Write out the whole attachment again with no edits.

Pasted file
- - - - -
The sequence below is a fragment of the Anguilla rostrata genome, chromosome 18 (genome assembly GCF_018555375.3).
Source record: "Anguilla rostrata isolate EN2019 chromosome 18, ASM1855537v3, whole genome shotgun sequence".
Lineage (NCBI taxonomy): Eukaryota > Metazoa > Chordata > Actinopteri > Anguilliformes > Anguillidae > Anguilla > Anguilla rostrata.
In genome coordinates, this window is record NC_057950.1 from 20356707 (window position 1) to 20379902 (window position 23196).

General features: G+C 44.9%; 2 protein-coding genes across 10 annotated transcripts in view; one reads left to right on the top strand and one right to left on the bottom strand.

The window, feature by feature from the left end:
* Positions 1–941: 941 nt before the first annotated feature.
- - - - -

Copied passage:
The sequence below is a fragment of the Anguilla rostrata genome, chromosome 18 (genome assembly GCF_018555375.3).
Source record: "Anguilla rostrata isolate EN2019 chromosome 18, ASM1855537v3, whole genome shotgun sequence".
Lineage (NCBI taxonomy): Eukaryota > Metazoa > Chordata > Actinopteri > Anguilliformes > Anguillidae > Anguilla > Anguilla rostrata.
In genome coordinates, this window is record NC_057950.1 from 20356707 (window position 1) to 20379902 (window position 23196).

General features: G+C 44.9%; 2 protein-coding genes across 10 annotated transcripts in view; one reads left to right on the top strand and one right to left on the bottom strand.

The window, feature by feature from the left end:
* Positions 1–941: 941 nt before the first annotated feature.